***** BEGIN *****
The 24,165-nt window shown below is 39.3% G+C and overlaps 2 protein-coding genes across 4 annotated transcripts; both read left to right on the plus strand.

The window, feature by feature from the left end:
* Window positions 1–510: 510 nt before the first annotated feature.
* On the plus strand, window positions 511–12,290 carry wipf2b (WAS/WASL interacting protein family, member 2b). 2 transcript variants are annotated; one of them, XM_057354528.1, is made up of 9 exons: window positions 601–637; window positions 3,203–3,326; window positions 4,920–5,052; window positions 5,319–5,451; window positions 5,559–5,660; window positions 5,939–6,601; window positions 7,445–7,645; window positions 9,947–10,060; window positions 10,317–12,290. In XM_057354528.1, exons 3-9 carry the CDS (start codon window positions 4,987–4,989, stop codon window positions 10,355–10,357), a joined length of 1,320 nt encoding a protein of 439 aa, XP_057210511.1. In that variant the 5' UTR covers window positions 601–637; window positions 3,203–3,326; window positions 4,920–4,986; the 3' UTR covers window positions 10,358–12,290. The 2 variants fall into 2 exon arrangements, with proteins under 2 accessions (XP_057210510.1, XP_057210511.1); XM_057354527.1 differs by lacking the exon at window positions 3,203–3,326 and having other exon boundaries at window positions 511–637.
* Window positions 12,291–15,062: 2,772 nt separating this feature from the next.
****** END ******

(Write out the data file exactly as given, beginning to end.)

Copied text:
The 24,165-nt window shown below is 39.3% G+C and overlaps 2 protein-coding genes across 4 annotated transcripts; both read left to right on the plus strand.

The window, feature by feature from the left end:
* Window positions 1–510: 510 nt before the first annotated feature.
* On the plus strand, window positions 511–12,290 carry wipf2b (WAS/WASL interacting protein family, member 2b). 2 transcript variants are annotated; one of them, XM_057354528.1, is made up of 9 exons: window positions 601–637; window positions 3,203–3,326; window positions 4,920–5,052; window positions 5,319–5,451; window positions 5,559–5,660; window positions 5,939–6,601; window positions 7,445–7,645; window positions 9,947–10,060; window positions 10,317–12,290. In XM_057354528.1, exons 3-9 carry the CDS (start codon window positions 4,987–4,989, stop codon window positions 10,355–10,357), a joined length of 1,320 nt encoding a protein of 439 aa, XP_057210511.1. In that variant the 5' UTR covers window positions 601–637; window positions 3,203–3,326; window positions 4,920–4,986; the 3' UTR covers window positions 10,358–12,290. The 2 variants fall into 2 exon arrangements, with proteins under 2 accessions (XP_057210510.1, XP_057210511.1); XM_057354527.1 differs by lacking the exon at window positions 3,203–3,326 and having other exon boundaries at window positions 511–637.
* Window positions 12,291–15,062: 2,772 nt separating this feature from the next.